2. If you use a QBC machine, be sure to look at the cytology of the blood smear. Otherwise you may miss significant cellular abnormalities not detected by the machine.
  3. If an owner complains that their cat licks bricks, cement, eats kitty litter etc, the cat is probably anemic (no, I don't know why they do it but they do).
  4. Nucleated RBCs do not make an anemia responsive... be sure to check a reticulocyte count.
  5. Do a bone marrow if there is an abnormality in more than one cell line in the peripheral blood. If there are severe cytopenias, get a core sample for histopathology as well as one for cytologic examination.
  6. Be sure to save several unstained marrow slides for FeLV IFA when you do bone marrow aspirates.
  7. Neutropenia +- fever + chronic illness .... consider Toxoplasma. Do IgM titer for active disease.
  8. Some cats are more comfortable if you place them in lateral recumbency to draw blood from the jugular vein.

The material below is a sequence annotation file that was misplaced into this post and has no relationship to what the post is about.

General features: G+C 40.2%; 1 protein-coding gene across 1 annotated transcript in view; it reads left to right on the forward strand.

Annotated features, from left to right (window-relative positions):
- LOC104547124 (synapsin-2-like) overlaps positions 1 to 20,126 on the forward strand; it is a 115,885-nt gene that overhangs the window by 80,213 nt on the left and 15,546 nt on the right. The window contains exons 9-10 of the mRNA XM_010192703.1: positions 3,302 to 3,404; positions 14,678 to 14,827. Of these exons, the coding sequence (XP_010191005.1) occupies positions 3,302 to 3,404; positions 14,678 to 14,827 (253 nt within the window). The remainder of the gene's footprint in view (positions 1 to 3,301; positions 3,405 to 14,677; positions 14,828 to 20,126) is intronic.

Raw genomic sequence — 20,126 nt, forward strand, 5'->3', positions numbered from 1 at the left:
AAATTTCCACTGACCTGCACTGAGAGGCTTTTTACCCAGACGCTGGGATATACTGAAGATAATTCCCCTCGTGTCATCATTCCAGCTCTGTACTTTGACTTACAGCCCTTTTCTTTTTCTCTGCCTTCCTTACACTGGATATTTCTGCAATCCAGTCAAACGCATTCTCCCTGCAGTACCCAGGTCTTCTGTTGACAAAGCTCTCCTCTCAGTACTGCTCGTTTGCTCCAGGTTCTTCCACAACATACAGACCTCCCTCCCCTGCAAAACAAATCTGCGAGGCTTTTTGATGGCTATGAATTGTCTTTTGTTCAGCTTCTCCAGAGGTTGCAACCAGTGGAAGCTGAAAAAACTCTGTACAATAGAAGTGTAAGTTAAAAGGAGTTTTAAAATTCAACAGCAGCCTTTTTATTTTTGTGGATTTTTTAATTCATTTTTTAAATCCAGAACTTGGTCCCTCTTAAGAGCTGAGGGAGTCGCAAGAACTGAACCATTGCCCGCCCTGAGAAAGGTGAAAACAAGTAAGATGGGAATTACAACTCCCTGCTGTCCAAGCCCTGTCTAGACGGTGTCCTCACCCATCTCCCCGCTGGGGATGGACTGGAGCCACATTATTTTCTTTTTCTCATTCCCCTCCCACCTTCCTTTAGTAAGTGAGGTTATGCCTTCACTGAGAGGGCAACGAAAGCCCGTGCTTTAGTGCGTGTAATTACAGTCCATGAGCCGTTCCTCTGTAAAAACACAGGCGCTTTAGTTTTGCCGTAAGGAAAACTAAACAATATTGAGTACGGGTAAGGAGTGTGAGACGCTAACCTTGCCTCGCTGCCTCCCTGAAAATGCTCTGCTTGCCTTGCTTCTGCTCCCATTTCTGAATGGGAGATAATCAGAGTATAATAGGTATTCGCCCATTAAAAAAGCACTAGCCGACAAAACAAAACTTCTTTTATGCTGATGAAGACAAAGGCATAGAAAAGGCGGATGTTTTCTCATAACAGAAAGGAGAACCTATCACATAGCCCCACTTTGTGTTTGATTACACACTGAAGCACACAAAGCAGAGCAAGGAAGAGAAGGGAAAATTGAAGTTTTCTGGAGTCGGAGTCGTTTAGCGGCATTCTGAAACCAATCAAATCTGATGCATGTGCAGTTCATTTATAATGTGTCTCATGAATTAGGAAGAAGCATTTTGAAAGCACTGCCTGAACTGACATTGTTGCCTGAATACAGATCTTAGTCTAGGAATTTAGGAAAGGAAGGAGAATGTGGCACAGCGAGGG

9. Try Rutin therapy for idiopathic chylothorax: 50 mg/kg/PO q8h. Available at GNC and other health food stores.
Respiratory system:
  1. Cats have a very small tidal volume and it's very difficult to hear significant lung pathology until it is very severe. Watch breathing patterns as this will provide the most subtle clue to respiratory disease.
  2. Radiographs are your best first diagnostic tool for suspected respiratory abnormalities in cats. But use extreme caution in radiographing dyspneic cats.
  3. Severe dyspnea without major radiographic abnormalities suggests functional airway disease (eg asthma). Look for the airway "doughnuts". Another possible cause is pulmonary thromboembolism but this is RARE.
  4. Collapse of the right middle lung lobe in cats is a common sequel to any chronic lung disease.
  5. Evidence of a traumatic tracheal tear or rupture may not appear until several days to a week after the trauma.
  6. SQ emphysema (if not related to a sucking skin wound): Look for disruption in the trachea, pneumomediastinum.
  7. Bordetella infection in cats may cause an URI syndrome with nasal and ocular discharge and coughing but it is not a common disease of cats.
Dermatology: